• Here is one of the ground motion visualizations from IRIS here. Above the video is a screenshot preview. Here is a link to the video for downloading. (7 MB mp4)

  • As I mentioned the lake basin, here are some figures addressing that.
  • Here is a figure showing the thickness of the lake sediments here (Cruz-Atienza et al., 2016).

  • Topographic setting of Mexico City (MC) and the Valley of Mexico. Color scale corresponds to the basin thickness (i.e., the basin contact with the Oligocene volcanics of the Transmexican Volcanic Belt, TMVB). Stars show the epicenters for the vertical body forces applied at the free surface (green) and the magnitude 3.4 earthquake of December 1, 2014 (red). This figure has been created using the Generic Mapping Tools (GMT) Version 5.3.0, http://gmt.soest.hawaii.edu.

  • This is also from Cruz-Atienza et al. (2016) which shows their modeled seismic waves traveling through the basin.

  • Snapshots of the Green’s function for the vertical body force S6 (see Fig. 1) described by the inset time history with flat spectrum up to 1 Hz. Notice the topographic scattering, the generation and propagation of wave trains at different speeds within the basin, and their multiple diffractions. This figure has been created using the Matlab software Version R2016a, http://www.mathworks.com/.

  • Finally, here is a compilation of their model results showing how the lake basin sediments both amplify the ground motions (upper right panel) and increase their duration (lower right panel). Basically, the lake acts like a bowl of Jello.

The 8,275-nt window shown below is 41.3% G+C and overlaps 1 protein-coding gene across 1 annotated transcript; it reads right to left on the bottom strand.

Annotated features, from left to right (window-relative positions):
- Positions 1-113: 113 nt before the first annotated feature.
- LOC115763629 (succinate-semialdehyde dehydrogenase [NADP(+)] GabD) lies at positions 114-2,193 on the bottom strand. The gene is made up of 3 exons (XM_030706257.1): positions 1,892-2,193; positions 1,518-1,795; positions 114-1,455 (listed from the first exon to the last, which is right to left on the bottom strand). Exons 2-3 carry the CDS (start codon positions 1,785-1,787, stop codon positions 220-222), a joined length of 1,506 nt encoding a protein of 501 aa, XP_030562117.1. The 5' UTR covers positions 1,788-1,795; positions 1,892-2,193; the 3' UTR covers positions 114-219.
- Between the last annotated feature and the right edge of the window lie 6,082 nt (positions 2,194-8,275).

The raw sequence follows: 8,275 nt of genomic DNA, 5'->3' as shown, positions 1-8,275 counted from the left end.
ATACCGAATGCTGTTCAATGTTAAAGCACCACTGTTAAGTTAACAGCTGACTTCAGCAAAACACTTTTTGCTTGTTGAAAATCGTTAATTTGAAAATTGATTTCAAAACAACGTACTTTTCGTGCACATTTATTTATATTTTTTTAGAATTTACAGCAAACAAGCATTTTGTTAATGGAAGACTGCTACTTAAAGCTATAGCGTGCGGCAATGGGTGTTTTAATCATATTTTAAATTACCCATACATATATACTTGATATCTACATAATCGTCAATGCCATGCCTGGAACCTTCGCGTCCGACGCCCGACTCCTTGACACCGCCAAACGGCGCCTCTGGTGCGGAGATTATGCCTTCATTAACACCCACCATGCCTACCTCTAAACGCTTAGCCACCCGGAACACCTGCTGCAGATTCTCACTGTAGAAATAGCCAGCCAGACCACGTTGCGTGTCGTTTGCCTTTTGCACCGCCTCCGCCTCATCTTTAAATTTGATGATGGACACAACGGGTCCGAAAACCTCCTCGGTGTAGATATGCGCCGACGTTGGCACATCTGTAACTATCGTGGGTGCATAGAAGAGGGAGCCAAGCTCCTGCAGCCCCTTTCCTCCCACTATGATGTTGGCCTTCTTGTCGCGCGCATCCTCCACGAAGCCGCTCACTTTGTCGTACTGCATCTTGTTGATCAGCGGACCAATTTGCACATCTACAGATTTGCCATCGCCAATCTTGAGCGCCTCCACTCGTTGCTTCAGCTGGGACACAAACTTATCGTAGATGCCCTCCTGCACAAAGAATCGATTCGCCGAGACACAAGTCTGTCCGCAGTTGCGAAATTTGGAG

• (a,c) Comparison of average eigenfunctions for the 8 sources with standard deviation bars for both elastic (blue solid) and viscoelastic (red solid) simulations at two representative sites, P1 and P2, and different frequencies. Dashed lines show theoretical eigenfunctions for the vertical component of Rayleigh waves in the model of Figure A1a (Table A1) for the fundamental mode (blue) and the first (red) and second (green) overtones. Normalized peak vertical displacements observed in different boreholes (green dots in Fig. 1) are shown with black circles and error bars (after Shapiro et al., 2001). (b) Fourier spectral amplifications (geometric mean of both horizontal components) at 0.5 Hz with respect to the CUIG site (Fig. 1) averaged for the 8 sources. The black contour corresponds to the 2 s dominant-period. (d) Duration of the strong shaking phase for f < 1 Hz averaged for the 8 sources.

  • Here is an educational animation from IRIS that helps us learn about how different earth materials can lead to different amounts of amplification of seismic waves. Recall that Mexico City is underlain by lake sediments with varying amounts of water (groundwater) in the sediments.
  • Here is an educational video from IRIS that helps us learn about resonant frequency and how buildings can be susceptible to ground motions with particular periodicity, relative to the building size.
  • So, bringing this work as applied to this earthquake, Dr. Jascha Polet prepared this map that shows the outline of the lake and the locations of damaged and collapsed buildings. Note the correlation. Below the map, I include her tweet.

  • Here are some figures that show how the subduction zone varies across the Tehuantepec Ridge. More about this in my initial report, as well as in my reports for the M 8.1 earthquake.
  • This is a figure showing the location of the Tehuantepec Ridge (Quzman-Speziale and Zunia, 2015).